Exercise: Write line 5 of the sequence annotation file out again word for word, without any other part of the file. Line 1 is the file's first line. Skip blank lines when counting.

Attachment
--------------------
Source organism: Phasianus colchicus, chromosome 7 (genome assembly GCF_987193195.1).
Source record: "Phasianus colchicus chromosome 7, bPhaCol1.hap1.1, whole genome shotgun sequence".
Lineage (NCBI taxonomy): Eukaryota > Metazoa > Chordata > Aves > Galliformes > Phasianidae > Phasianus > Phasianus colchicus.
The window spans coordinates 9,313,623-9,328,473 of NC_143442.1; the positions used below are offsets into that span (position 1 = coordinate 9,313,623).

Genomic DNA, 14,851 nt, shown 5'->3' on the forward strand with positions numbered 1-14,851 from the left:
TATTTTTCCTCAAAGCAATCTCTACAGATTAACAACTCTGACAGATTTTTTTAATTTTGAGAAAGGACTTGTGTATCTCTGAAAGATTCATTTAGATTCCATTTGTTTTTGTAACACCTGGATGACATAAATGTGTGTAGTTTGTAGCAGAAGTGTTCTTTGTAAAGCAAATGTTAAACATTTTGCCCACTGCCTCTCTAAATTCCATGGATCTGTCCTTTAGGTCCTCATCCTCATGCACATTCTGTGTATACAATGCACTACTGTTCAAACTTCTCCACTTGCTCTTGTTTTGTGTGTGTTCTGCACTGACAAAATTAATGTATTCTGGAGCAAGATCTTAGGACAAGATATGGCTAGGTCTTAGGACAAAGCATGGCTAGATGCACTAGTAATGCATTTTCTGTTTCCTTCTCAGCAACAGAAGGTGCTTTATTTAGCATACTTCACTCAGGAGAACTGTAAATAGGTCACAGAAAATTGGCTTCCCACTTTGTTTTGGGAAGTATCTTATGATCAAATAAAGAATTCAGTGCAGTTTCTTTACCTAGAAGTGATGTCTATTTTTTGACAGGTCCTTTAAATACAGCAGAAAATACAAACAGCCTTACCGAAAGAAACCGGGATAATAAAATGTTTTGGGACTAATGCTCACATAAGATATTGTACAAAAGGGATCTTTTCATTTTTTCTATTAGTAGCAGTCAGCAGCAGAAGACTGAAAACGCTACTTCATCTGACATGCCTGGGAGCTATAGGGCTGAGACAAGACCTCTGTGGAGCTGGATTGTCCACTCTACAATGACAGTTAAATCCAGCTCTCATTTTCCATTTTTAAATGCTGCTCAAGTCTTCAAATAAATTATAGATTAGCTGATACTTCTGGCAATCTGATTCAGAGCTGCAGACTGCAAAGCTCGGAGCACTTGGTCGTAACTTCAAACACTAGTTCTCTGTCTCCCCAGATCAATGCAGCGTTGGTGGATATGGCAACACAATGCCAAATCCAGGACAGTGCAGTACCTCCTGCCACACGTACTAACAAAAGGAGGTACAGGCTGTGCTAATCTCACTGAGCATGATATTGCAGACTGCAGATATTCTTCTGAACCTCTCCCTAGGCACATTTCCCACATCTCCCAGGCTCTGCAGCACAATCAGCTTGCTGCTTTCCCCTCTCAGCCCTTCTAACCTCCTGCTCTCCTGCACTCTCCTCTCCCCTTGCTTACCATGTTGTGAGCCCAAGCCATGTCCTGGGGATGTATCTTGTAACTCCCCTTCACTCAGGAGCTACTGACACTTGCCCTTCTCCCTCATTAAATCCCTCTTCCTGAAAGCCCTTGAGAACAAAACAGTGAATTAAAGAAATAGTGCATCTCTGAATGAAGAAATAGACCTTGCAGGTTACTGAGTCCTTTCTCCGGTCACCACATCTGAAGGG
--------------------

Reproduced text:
Genomic DNA, 14,851 nt, shown 5'->3' on the forward strand with positions numbered 1-14,851 from the left: